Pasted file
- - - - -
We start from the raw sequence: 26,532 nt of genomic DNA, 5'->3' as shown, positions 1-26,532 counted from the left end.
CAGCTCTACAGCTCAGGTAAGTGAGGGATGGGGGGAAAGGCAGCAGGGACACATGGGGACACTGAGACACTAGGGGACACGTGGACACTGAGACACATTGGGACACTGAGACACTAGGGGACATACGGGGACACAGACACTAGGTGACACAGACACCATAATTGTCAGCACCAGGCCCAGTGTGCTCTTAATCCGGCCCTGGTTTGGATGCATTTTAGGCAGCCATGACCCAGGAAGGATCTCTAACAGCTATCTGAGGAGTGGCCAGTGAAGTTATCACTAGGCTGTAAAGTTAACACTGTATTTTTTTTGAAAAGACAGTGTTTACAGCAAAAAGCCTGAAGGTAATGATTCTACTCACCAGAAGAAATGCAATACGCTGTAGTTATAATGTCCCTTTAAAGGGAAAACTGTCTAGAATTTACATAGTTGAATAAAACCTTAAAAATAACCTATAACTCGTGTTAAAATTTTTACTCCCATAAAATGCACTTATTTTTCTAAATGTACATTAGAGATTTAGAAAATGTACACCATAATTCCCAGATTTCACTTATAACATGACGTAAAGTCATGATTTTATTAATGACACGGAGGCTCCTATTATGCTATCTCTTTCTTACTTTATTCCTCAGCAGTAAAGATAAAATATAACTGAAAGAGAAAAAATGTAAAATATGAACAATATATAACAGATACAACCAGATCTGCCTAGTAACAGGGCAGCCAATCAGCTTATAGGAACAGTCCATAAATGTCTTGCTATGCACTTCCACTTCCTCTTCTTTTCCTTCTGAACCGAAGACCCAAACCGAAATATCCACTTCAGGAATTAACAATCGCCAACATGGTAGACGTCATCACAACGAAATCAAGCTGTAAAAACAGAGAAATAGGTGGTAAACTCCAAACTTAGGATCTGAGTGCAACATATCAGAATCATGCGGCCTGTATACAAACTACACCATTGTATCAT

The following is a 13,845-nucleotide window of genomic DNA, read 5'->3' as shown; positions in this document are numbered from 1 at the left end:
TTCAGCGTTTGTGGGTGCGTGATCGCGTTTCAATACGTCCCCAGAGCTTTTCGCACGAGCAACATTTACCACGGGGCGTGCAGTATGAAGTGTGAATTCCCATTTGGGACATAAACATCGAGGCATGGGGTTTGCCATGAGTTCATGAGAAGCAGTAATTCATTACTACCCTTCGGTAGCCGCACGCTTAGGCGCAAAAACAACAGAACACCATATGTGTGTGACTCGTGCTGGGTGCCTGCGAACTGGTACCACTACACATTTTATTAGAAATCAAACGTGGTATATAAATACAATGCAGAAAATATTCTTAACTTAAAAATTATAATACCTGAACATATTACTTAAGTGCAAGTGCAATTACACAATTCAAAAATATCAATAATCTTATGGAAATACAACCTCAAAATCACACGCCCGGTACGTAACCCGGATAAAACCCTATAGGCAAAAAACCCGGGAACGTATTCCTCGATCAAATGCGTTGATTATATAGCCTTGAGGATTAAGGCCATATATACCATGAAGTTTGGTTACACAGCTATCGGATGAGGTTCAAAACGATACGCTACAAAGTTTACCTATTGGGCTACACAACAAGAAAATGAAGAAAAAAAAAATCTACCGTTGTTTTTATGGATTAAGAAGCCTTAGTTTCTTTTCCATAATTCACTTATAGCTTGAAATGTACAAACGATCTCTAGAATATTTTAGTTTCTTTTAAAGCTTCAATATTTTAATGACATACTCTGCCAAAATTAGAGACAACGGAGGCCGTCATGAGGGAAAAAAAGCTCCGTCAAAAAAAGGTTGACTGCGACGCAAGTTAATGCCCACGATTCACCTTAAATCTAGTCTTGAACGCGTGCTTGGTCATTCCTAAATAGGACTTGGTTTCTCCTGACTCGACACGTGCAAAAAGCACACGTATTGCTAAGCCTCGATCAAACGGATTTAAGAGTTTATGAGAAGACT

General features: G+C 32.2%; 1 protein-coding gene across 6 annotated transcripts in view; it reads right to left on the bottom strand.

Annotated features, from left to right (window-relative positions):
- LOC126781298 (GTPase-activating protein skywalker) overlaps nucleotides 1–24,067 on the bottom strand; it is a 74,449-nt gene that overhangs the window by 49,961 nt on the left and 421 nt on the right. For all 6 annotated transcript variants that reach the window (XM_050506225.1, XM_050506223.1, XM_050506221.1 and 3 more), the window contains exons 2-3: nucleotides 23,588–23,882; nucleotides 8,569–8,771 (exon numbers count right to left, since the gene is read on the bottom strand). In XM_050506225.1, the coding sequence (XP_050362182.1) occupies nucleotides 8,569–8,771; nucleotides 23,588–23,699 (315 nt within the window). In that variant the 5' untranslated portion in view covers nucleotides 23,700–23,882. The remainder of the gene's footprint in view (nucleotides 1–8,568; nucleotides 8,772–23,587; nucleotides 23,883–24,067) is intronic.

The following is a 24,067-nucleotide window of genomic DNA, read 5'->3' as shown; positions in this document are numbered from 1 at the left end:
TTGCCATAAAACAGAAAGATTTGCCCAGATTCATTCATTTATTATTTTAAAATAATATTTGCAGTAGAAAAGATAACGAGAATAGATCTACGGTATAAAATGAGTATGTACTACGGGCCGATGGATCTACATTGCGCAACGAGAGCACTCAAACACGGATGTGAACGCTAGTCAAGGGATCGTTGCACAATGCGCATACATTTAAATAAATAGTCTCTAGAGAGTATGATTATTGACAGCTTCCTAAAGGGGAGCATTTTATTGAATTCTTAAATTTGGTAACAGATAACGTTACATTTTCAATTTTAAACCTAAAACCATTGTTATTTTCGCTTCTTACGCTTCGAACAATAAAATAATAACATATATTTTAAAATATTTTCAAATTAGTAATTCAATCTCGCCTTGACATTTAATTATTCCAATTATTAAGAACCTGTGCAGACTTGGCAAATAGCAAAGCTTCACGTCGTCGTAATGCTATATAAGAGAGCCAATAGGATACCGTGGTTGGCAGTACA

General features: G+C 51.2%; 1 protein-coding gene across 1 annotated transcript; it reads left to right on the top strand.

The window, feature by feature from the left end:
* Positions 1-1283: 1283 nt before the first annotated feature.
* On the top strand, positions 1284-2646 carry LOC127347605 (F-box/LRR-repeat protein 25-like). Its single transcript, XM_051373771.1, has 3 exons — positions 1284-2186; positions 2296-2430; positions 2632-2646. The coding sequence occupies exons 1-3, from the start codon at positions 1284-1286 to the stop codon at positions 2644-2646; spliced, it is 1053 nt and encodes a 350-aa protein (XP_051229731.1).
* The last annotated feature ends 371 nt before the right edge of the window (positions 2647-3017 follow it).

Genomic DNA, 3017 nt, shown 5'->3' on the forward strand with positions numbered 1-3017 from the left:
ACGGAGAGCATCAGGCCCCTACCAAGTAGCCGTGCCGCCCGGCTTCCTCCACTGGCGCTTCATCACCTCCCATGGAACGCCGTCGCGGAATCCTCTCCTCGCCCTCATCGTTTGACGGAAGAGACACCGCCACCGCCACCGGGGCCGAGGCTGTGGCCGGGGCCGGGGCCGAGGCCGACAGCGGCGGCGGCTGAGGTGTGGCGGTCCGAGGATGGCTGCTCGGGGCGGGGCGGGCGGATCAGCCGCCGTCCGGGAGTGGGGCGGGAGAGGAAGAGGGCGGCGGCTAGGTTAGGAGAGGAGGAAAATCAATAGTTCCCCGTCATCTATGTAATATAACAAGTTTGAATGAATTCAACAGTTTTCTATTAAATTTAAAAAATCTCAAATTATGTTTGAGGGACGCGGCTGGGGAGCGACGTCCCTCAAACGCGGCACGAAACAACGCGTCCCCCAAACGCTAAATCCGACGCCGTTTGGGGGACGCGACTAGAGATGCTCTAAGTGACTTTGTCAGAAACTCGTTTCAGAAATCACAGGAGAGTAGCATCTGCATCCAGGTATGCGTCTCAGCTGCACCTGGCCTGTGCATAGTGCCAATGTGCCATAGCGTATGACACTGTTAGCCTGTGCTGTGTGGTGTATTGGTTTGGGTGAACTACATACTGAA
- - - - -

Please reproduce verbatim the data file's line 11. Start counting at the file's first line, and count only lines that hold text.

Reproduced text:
The window, feature by feature from the left end: